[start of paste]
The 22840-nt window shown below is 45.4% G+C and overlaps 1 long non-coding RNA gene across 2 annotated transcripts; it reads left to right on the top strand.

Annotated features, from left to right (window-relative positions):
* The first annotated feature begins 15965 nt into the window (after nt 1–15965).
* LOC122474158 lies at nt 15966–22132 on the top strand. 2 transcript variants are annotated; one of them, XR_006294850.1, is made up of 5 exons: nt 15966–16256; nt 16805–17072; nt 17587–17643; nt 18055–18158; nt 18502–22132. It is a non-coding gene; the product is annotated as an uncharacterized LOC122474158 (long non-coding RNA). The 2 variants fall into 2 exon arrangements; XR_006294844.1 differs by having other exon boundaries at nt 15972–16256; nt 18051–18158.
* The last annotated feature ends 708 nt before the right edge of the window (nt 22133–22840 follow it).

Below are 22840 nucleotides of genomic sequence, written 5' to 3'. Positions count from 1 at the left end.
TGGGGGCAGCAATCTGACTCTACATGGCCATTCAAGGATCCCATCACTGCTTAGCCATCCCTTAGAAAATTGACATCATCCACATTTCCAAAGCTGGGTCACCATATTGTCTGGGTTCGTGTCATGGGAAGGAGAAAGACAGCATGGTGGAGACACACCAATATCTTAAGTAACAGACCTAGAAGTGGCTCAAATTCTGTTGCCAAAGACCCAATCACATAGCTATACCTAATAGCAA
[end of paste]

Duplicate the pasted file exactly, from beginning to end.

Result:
The 22840-nt window shown below is 45.4% G+C and overlaps 1 long non-coding RNA gene across 2 annotated transcripts; it reads left to right on the top strand.

Annotated features, from left to right (window-relative positions):
* The first annotated feature begins 15965 nt into the window (after nt 1–15965).
* LOC122474158 lies at nt 15966–22132 on the top strand. 2 transcript variants are annotated; one of them, XR_006294850.1, is made up of 5 exons: nt 15966–16256; nt 16805–17072; nt 17587–17643; nt 18055–18158; nt 18502–22132. It is a non-coding gene; the product is annotated as an uncharacterized LOC122474158 (long non-coding RNA). The 2 variants fall into 2 exon arrangements; XR_006294844.1 differs by having other exon boundaries at nt 15972–16256; nt 18051–18158.
* The last annotated feature ends 708 nt before the right edge of the window (nt 22133–22840 follow it).

Below are 22840 nucleotides of genomic sequence, written 5' to 3'. Positions count from 1 at the left end.
TGGGGGCAGCAATCTGACTCTACATGGCCATTCAAGGATCCCATCACTGCTTAGCCATCCCTTAGAAAATTGACATCATCCACATTTCCAAAGCTGGGTCACCATATTGTCTGGGTTCGTGTCATGGGAAGGAGAAAGACAGCATGGTGGAGACACACCAATATCTTAAGTAACAGACCTAGAAGTGGCTCAAATTCTGTTGCCAAAGACCCAATCACATAGCTATACCTAATAGCAA